UBM is implementing two projects in close proximity in Mainz, Germany, the Timber Peak administrative building and the Timber View residential area. Timber Peak will offer approximately 9,500 m2 of gross floor space with flexible floor plans for office use, EV parking, a 5th floor terrace, a rooftop terrace with panoramic views, etc. Construction should begin at the end of 2023. The Timber View project was designed by einszueins Architektur ZT studio. The concept divides the new residential district into seven buildings with a total of 184 apartments, which together represent approximately 13,570 m2 of living space. Air-to-air heat pumps and photovoltaic systems on green roofs will ensure energy self-sufficiency. Construction is scheduled to begin in the 4th quarter of 2024.

The first sustainable wooden construction of apartment buildings in the modern history of Prague

UBM also started the construction of wooden buildings in the Czech Republic. "In 2022, we developed the Timber Praha project, which are cozy apartment buildings made of wood with a total of 62 apartments with layouts from 1+kk to 4+kk. The reinforced concrete basements began to be built in March 2023, we started the assembly of the wooden part at the end of June 2023, and now two houses are standing. The wooden part should be completely finished by the end of this year, and approval will take place in the second half of 2024," says Josef Wiedermann, CEO of UBM Development Czechia, adding: "This is the first project of its kind in Prague. In our country it is actually a pioneering undertaking, but from the point of view of Austria, Germany or the Scandinavian countries, it is already a common construction. UBM in the Czech Republic is very active when it comes to initiatives related to the larger construction of wood as an ecological material. We are in contact with a number of other experts in this field. In cooperation with representatives of some banks, developers and architects, we have also established a professional Platform for sustainable construction made of wood, and together we support the upcoming change in the fire standard, which will allow taller buildings to be built from wood in the future."

Living with good energy

Wooden buildings are the future of sustainable housing. Construction made of wood reduces the implementation time by up to half, thanks to the fact that it uses modern prefabrication technology. Wood is a durable and renewable natural material that has a positive effect on the human psyche. It creates a natural environment, maintains ideal air humidity, reduces stress and also has antibacterial effects. In the Timber Praha project, wood will also become part of the interiors of apartments and common areas of buildings as a design element. These energy-efficient houses with an energy certificate in the most efficient category A and ecological certification BREEAM Excellent will also be equipped with heat pumps, photovoltaic panels, geothermal wells and smart technologies.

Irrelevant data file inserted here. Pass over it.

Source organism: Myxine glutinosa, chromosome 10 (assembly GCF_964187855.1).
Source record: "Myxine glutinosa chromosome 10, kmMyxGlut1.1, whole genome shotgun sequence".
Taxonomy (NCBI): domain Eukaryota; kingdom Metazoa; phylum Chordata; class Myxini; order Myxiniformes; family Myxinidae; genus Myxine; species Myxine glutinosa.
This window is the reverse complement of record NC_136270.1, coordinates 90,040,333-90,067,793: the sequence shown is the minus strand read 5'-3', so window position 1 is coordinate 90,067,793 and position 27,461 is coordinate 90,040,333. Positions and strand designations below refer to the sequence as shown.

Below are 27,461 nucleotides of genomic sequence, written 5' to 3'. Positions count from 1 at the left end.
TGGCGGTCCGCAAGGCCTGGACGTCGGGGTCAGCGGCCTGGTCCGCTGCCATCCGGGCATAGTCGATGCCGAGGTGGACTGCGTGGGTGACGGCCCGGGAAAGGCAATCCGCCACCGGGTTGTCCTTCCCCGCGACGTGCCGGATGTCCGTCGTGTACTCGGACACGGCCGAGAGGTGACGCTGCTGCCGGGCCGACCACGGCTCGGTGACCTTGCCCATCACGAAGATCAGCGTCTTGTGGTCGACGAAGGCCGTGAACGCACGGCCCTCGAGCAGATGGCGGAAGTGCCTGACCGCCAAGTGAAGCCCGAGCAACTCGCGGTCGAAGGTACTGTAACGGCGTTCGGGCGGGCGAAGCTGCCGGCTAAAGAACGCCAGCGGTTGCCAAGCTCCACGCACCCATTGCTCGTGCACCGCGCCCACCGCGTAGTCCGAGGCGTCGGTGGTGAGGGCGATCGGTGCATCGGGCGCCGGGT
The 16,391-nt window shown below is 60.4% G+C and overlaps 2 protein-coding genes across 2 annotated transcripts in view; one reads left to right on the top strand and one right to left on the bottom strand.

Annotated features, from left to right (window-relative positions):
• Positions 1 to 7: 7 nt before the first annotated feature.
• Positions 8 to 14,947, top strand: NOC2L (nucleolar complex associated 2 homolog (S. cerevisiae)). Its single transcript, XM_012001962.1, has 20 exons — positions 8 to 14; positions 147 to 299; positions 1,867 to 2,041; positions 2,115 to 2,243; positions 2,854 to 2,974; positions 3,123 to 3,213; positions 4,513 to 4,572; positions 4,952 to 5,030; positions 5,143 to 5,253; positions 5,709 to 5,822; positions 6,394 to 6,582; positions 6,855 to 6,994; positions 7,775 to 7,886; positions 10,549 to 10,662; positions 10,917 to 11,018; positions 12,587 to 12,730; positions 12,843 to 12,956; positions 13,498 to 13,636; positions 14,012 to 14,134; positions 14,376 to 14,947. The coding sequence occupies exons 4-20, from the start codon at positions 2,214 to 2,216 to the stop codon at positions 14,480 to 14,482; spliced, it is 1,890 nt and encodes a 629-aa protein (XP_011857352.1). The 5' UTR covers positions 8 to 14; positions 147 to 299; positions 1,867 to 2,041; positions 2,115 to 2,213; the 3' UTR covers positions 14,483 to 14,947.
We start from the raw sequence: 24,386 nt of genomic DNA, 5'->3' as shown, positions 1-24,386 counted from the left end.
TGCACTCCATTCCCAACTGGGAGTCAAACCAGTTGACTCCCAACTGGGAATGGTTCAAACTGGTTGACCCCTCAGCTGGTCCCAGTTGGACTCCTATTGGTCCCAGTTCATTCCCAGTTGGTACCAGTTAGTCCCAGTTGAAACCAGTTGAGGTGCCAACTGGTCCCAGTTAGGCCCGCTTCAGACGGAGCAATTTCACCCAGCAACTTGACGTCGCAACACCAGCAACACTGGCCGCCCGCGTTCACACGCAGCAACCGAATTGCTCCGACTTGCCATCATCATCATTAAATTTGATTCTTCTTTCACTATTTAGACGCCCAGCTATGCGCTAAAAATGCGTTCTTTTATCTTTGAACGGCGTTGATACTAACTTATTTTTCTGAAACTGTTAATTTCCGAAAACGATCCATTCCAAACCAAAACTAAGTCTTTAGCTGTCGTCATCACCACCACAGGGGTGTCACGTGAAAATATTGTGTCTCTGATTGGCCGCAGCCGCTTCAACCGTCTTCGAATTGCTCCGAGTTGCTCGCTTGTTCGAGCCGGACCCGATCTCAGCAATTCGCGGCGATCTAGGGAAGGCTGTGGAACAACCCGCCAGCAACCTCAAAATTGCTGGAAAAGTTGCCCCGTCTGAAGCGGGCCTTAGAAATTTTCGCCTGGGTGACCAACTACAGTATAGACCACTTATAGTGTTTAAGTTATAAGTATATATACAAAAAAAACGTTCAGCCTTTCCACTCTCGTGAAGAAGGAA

Modern houses made of massive wooden CLT panels are built with a minimal carbon footprint. The construction industry generates up to 38% of CO2 emissions, of which roughly 10% during construction and another 28% during operation. "Like other EU states, the Czech Republic has adopted the Paris Agreement and strict limits on CO2 reduction. Construction made of wood is one of the good options, which significantly reduces carbon dioxide emissions during implementation, is sustainable, low energy consumption and has tried and tested solutions. We see that Western European countries, including Austria, take the concluded agreements regarding CO2 seriously, and it is a shame that in the Czech Republic, due to outdated legislation, more massive construction is not yet possible," explains Tomáš Krejčí.

The parent company UBM Development AG in Austria continues to fulfill its "green, smart and more" strategy and vision to become the leading developer in the field of wooden buildings in Europe. "The main motive is, of course, environmental protection and CO2 reduction. However, we also plan and build these properties from the belief that only sustainable buildings will retain their value in the long term. A few years ago, wood construction was promoted only by enthusiasts. However, now investors themselves are already looking for it, and with our internal know-how in the field of wooden constructions, we can further develop and expand our leading position on the market in this segment," explains Bernhard Egert, director of the wooden constructions division of UBM Development AG.